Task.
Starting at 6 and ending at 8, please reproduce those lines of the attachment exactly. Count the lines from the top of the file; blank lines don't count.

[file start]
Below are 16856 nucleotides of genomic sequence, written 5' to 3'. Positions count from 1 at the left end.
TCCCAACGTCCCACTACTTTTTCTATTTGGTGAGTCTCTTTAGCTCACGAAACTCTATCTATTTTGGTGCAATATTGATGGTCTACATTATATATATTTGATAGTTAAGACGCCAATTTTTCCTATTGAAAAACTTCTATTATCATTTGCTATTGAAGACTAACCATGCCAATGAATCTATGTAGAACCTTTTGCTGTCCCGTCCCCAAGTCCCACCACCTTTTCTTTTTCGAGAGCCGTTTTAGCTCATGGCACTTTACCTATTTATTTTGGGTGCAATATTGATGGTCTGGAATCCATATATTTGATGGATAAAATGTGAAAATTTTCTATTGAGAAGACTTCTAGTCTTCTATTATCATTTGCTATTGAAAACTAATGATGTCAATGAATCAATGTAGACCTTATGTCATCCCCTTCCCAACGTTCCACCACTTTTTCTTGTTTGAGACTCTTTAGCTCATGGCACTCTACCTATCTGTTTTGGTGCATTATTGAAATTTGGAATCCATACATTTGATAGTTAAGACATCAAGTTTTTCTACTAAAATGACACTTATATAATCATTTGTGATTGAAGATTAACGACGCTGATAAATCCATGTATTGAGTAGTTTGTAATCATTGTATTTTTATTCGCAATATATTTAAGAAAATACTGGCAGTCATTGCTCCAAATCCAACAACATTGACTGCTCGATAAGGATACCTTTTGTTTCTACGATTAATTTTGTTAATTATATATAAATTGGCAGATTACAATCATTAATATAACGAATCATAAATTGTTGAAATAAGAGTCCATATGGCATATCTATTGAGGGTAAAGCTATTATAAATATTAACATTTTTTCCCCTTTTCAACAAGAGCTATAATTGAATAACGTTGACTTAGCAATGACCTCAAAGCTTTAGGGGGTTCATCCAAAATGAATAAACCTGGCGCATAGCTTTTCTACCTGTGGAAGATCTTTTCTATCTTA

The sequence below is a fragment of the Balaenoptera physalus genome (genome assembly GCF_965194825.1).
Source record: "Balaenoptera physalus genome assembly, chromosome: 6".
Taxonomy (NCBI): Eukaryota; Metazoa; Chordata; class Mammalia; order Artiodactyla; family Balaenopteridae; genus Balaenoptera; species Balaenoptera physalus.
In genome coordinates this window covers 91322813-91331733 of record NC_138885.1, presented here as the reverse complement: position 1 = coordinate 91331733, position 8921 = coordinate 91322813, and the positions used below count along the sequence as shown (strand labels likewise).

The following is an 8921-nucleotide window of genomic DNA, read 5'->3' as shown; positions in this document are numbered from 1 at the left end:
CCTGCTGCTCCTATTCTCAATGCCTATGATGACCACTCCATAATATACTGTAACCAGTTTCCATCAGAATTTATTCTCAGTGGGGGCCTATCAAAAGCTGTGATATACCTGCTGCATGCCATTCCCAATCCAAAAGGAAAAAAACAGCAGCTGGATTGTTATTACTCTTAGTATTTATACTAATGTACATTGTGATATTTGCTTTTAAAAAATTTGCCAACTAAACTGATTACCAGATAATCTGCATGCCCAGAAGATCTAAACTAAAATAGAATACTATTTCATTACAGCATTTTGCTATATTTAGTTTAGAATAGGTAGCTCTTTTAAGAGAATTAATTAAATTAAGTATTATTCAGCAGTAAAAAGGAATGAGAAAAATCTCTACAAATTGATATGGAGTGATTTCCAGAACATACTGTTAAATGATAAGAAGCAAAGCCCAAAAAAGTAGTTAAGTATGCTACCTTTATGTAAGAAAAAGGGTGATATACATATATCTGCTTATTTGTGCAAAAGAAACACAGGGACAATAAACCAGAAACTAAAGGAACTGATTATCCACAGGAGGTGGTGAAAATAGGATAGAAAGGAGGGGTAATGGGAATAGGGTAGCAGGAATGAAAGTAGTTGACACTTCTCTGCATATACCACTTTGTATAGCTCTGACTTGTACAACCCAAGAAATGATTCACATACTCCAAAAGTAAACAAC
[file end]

In genome coordinates this window covers 91322813-91331733 of record NC_138885.1, presented here as the reverse complement: position 1 = coordinate 91331733, position 8921 = coordinate 91322813, and the positions used below count along the sequence as shown (strand labels likewise).

The following is an 8921-nucleotide window of genomic DNA, read 5'->3' as shown; positions in this document are numbered from 1 at the left end:
CCTGCTGCTCCTATTCTCAATGCCTATGATGACCACTCCATAATATACTGTAACCAGTTTCCATCAGAATTTATTCTCAGTGGGGGCCTATCAAAAGCTGTGATATACCTGCTGCATGCCATTCCCAATCCAAAAGGAAAAAAACAGCAGCTGGATTGTTATTACTCTTAGTATTTATACTAATGTACATTGTGATATTTGCTTTTAAAAAATTTGCCAACTAAACTGATTACCAGATAATCTGCATGCCCAGAAGATCTAAACTAAAATAGAATACTATTTCATTACAGCATTTTGCTATATTTAGTTTAGAATAGGTAGCTCTTTTAAGAGAATTAATTAAATTAAGTATTATTCAGCAGTAAAAAGGAATGAGAAAAATCTCTACAAATTGATATGGAGTGATTTCCAGAACATACTGTTAAATGATAAGAAGCAAAGCCCAAAAAAGTAGTTAAGTATGCTACCTTTATGTAAGAAAAAGGGTGATATACATATATCTGCTTATTTGTGCAAAAGAAACACAGGGACAATAAACCAGAAACTAAAGGAACTGATTATCCACAGGAGGTGGTGAAAATAGGATAGAAAGGAGGGGTAATGGGAATAGGGTAGCAGGAATGAAAGTAGTTGACACTTCTCTGCATATACCACTTTGTATAGCTCTGACTTGTACAACCCAAGAAATGATTCACATACTCCAAAAGTAAACAAC